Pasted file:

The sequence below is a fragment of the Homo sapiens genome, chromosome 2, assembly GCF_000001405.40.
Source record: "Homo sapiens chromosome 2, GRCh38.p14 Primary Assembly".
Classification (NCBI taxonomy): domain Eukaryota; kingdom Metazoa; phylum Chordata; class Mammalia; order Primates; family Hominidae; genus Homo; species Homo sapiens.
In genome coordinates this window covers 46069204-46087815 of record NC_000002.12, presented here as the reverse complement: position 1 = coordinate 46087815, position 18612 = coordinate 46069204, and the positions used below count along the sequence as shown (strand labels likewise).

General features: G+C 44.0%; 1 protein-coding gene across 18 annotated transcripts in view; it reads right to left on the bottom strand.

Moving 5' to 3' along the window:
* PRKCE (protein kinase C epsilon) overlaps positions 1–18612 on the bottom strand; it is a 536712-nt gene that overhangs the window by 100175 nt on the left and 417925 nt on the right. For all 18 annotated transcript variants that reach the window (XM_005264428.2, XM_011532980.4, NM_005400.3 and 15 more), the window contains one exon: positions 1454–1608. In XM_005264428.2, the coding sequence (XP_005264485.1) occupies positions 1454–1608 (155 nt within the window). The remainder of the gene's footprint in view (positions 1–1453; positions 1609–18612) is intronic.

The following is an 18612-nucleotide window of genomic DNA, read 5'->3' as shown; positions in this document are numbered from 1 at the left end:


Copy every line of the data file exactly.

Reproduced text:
The sequence below is a fragment of the Homo sapiens genome, chromosome 2, assembly GCF_000001405.40.
Source record: "Homo sapiens chromosome 2, GRCh38.p14 Primary Assembly".
Classification (NCBI taxonomy): domain Eukaryota; kingdom Metazoa; phylum Chordata; class Mammalia; order Primates; family Hominidae; genus Homo; species Homo sapiens.
In genome coordinates this window covers 46069204-46087815 of record NC_000002.12, presented here as the reverse complement: position 1 = coordinate 46087815, position 18612 = coordinate 46069204, and the positions used below count along the sequence as shown (strand labels likewise).

General features: G+C 44.0%; 1 protein-coding gene across 18 annotated transcripts in view; it reads right to left on the bottom strand.

Moving 5' to 3' along the window:
* PRKCE (protein kinase C epsilon) overlaps positions 1–18612 on the bottom strand; it is a 536712-nt gene that overhangs the window by 100175 nt on the left and 417925 nt on the right. For all 18 annotated transcript variants that reach the window (XM_005264428.2, XM_011532980.4, NM_005400.3 and 15 more), the window contains one exon: positions 1454–1608. In XM_005264428.2, the coding sequence (XP_005264485.1) occupies positions 1454–1608 (155 nt within the window). The remainder of the gene's footprint in view (positions 1–1453; positions 1609–18612) is intronic.

The following is an 18612-nucleotide window of genomic DNA, read 5'->3' as shown; positions in this document are numbered from 1 at the left end: